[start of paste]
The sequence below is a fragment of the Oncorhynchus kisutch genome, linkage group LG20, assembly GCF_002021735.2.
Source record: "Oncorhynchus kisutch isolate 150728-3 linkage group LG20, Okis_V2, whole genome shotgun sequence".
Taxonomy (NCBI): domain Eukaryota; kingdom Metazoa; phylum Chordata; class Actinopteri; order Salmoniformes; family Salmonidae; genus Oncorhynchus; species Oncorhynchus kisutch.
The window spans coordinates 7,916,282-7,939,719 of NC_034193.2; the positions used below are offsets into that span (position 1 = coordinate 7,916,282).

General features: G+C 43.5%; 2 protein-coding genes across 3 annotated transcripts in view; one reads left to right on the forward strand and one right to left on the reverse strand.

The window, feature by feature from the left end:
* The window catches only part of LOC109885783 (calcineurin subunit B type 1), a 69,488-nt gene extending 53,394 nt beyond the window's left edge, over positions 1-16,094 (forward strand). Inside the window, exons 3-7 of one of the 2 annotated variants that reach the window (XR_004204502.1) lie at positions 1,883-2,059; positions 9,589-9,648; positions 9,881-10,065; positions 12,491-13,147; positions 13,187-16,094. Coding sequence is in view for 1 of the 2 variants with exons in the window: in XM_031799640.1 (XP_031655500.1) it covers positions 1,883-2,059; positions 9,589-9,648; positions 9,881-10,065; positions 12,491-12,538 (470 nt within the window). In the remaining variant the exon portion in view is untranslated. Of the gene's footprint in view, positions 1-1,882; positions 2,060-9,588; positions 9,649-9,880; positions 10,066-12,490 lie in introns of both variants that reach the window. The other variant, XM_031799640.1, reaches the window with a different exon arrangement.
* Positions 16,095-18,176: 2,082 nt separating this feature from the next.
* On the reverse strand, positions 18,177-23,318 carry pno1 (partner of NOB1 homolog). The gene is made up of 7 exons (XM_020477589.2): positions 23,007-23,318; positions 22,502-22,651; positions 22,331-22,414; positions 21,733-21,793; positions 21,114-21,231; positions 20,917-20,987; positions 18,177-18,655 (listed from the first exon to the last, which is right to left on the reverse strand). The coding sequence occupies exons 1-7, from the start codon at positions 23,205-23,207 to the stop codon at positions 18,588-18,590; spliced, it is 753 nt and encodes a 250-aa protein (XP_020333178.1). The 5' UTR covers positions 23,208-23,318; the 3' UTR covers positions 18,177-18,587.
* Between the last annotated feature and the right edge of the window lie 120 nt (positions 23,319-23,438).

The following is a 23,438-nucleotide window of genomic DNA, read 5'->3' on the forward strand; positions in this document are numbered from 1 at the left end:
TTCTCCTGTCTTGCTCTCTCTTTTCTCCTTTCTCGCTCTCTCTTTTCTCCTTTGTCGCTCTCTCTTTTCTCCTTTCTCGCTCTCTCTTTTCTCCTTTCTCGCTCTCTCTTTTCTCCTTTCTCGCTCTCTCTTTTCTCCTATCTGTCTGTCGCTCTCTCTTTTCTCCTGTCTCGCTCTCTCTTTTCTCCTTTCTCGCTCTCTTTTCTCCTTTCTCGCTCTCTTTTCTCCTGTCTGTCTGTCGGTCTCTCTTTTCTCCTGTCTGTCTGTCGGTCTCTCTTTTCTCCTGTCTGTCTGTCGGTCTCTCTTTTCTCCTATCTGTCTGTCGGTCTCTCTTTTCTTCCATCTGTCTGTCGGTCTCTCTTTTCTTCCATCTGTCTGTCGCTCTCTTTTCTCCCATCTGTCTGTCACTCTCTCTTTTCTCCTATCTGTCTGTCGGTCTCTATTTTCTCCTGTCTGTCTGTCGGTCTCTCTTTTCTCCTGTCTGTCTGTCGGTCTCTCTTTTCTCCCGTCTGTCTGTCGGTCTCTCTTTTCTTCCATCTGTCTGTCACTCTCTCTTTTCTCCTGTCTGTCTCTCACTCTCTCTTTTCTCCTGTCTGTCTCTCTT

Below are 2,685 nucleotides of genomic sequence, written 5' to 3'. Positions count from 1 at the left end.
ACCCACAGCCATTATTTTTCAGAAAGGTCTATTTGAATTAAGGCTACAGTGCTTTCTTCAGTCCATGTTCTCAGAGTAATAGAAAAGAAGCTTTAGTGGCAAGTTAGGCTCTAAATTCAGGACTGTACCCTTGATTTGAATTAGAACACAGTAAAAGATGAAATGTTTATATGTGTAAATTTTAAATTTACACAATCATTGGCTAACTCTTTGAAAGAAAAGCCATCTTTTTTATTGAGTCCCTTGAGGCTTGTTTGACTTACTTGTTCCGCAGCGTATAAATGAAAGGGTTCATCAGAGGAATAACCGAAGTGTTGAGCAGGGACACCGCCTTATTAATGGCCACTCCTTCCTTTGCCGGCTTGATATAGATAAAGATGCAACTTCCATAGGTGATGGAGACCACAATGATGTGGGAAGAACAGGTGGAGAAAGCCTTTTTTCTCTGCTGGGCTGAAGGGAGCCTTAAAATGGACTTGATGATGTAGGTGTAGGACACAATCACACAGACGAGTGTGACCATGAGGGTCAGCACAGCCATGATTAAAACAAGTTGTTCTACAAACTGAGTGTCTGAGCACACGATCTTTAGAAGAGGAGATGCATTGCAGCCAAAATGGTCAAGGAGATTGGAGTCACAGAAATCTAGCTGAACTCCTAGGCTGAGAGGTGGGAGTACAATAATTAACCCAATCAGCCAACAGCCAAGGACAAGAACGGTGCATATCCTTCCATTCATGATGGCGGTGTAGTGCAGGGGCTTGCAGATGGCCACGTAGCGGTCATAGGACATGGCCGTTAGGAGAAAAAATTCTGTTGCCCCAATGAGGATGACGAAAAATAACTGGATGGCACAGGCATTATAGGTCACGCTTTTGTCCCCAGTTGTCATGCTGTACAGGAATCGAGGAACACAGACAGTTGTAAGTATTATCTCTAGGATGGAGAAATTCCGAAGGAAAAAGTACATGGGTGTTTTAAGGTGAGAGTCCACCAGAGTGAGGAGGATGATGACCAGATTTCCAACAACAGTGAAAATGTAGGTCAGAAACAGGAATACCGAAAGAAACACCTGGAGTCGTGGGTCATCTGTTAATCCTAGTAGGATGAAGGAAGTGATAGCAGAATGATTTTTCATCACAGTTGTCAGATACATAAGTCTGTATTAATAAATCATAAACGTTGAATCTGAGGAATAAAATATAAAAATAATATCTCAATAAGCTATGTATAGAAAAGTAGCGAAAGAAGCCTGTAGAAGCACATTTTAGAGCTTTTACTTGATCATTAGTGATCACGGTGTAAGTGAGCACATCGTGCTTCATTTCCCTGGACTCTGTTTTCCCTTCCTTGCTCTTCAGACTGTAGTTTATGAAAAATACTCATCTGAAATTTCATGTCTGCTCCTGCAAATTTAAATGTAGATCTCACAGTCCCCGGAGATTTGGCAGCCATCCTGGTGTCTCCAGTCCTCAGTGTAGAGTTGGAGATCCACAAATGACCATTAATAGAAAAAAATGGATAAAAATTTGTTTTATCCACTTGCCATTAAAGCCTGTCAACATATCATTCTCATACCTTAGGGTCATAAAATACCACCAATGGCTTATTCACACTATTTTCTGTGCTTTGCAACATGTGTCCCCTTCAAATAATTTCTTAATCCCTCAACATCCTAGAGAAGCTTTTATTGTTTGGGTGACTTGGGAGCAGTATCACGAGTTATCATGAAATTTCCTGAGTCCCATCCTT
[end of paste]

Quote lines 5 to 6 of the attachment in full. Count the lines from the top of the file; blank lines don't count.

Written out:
General features: G+C 43.5%; 2 protein-coding genes across 3 annotated transcripts in view; one reads left to right on the forward strand and one right to left on the reverse strand.

The window, feature by feature from the left end: